Use Your Resume to Sell Your Expertise and Personal Brand

Does your resume read like a listing of the job duties from each of the positions you have held or does it read like a description of all the things you think could do?

*Lead global security team in the public and private sector

*Work with the senior executive staff to proactively manage risk

*Support organizational business growth and resilience

To be effective each point should tell the reader what you do better than anything else!

What you include in your resume brands you – it creates perceptions of you in the readers mind. We have all heard the saying that you never get a second chance to make a first impression. This may never be truer than when it comes to your resume given the fact that most executive recruiters and HR screeners review your resume and make a decision about your suitability for a job in less than 10 seconds.

Therefore, it is important to consider how you want your personal brand to come across via your resume. Do you wish to position yourself as a skilled generalist in your security niche, or do you want to brand yourself as an expert within your particular area.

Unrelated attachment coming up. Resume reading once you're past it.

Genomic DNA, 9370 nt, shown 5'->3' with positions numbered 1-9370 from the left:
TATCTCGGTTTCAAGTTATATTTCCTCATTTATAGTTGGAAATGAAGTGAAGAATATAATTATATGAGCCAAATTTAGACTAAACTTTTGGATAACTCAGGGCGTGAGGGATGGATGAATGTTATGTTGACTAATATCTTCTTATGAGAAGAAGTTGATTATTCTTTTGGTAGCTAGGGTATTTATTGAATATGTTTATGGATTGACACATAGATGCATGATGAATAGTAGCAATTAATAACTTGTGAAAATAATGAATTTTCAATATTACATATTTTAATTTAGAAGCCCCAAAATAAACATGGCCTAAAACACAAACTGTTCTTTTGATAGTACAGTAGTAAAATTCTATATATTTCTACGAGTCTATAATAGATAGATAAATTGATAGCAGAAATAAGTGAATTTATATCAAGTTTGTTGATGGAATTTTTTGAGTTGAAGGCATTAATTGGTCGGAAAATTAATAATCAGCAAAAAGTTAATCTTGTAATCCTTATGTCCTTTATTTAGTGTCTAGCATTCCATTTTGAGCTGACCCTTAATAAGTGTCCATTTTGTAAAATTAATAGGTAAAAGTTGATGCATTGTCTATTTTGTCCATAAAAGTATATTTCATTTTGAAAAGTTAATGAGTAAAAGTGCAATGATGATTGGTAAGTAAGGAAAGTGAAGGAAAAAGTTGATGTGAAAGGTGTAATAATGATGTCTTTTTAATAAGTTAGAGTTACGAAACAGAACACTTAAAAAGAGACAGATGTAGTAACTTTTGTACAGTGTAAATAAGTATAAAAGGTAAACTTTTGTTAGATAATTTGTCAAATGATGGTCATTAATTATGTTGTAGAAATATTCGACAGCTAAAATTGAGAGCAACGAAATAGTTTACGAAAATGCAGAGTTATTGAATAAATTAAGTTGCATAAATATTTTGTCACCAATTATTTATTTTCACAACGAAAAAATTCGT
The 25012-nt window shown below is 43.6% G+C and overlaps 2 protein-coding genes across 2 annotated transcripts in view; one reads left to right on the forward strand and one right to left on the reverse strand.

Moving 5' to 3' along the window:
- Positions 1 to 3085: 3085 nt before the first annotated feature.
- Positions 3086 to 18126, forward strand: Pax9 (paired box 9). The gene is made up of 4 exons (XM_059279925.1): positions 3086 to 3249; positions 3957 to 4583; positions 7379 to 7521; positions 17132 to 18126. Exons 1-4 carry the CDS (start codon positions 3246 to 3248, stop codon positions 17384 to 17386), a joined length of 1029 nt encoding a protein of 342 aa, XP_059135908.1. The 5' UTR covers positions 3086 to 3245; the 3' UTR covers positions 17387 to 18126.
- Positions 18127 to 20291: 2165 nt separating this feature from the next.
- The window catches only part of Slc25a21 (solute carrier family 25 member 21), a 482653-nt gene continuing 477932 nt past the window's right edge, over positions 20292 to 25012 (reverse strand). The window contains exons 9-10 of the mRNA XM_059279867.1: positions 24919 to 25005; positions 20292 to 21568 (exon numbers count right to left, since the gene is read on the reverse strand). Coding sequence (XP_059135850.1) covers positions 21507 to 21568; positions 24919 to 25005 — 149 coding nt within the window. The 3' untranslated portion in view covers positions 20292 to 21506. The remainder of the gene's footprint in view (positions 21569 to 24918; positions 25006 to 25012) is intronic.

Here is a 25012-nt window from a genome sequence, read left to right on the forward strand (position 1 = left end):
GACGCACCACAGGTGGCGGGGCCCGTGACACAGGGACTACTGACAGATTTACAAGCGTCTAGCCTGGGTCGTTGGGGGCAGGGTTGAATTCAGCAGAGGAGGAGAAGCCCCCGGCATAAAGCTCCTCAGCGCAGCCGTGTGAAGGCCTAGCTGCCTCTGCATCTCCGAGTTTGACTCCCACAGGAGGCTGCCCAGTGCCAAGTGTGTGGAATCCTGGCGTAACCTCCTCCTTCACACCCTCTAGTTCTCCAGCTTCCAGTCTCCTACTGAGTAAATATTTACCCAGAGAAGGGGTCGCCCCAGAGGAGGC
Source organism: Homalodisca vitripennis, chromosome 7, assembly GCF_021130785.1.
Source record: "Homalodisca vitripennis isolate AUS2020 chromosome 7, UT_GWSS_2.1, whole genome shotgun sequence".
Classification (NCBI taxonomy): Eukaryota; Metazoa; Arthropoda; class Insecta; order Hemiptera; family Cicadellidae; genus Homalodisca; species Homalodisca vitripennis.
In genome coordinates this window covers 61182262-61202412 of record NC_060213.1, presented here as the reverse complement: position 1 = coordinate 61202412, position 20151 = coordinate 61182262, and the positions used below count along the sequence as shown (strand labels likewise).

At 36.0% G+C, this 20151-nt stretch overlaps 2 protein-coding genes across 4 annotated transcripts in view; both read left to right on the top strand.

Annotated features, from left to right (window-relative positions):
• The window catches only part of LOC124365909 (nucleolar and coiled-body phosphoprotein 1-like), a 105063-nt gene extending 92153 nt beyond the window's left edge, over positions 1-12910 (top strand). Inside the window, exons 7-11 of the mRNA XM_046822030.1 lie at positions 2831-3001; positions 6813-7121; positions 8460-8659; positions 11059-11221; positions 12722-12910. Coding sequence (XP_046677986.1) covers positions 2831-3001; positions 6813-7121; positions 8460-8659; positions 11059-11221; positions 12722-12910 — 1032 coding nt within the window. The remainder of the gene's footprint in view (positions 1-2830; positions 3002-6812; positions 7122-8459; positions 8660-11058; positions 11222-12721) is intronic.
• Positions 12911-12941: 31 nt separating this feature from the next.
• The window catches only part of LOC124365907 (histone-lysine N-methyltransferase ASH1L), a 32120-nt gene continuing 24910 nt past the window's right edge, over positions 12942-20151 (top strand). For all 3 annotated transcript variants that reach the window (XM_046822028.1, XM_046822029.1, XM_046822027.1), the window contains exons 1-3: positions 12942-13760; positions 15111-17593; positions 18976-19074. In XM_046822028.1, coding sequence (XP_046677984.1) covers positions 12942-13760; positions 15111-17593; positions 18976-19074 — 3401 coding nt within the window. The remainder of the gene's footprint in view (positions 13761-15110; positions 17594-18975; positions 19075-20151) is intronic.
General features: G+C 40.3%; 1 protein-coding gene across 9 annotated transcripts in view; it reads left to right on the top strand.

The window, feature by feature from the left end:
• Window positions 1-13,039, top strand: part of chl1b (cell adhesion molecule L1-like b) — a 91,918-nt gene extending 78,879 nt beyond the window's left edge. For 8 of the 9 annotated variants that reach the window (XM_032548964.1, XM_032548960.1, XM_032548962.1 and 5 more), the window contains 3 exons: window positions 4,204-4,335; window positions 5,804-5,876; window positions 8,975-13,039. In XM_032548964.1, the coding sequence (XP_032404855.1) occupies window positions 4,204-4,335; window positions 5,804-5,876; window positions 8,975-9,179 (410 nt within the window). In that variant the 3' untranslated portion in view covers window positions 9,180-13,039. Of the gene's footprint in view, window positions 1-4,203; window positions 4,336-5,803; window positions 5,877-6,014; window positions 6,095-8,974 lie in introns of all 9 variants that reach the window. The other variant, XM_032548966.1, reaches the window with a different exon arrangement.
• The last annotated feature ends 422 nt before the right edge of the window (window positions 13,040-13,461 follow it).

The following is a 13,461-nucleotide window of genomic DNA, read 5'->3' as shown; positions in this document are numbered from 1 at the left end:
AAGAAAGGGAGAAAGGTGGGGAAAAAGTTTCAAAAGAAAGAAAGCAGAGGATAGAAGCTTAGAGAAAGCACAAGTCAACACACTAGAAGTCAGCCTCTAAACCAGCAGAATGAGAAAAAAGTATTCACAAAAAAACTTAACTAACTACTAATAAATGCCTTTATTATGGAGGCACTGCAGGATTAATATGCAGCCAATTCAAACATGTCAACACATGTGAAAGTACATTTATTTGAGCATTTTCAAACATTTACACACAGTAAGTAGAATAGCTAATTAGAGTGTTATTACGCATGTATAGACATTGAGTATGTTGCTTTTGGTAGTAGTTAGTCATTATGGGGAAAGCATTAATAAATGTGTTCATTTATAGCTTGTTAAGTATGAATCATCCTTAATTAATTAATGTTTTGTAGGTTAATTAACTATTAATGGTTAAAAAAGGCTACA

Often times, candidates will tell me they are trying to appeal to the broadest audience possible with their resume because they feel they could be successful at a lot of different jobs in the security field. While this is logical, it is often the complete opposite of what employers are looking for. Organizations don’t call a security recruiter and say “we want to see candidates with a security background…anything will do…a military, law enforcement or corporate security background. Prior experience with an industry leader or a start-up is fine. As long as they 5-7 years’ experience in investigations, cyber security, physical security or business continuity we are okay with that”.  Instead they tend to be very focused on the particular needs they have. If the candidate checks off those areas and offers added skills and experience that is great however, they are not looking for a laundry list to start with.

I would encourage candidates to avoid the one size fits all, high volume resume distribution strategy, where they send out hundreds of resumes in hopes that something will stick to the wall.  It seems candidates are stuck using this career search strategy that was taught years ago (and it applied) when candidate shortages where more common place. List all of the things you could do on your resume and you’d be more likely to end up with a new job.

Take the time to identify what you do better than anyone else and incorporate it into your resume.  This more focused approached will yield results.

David Lammert

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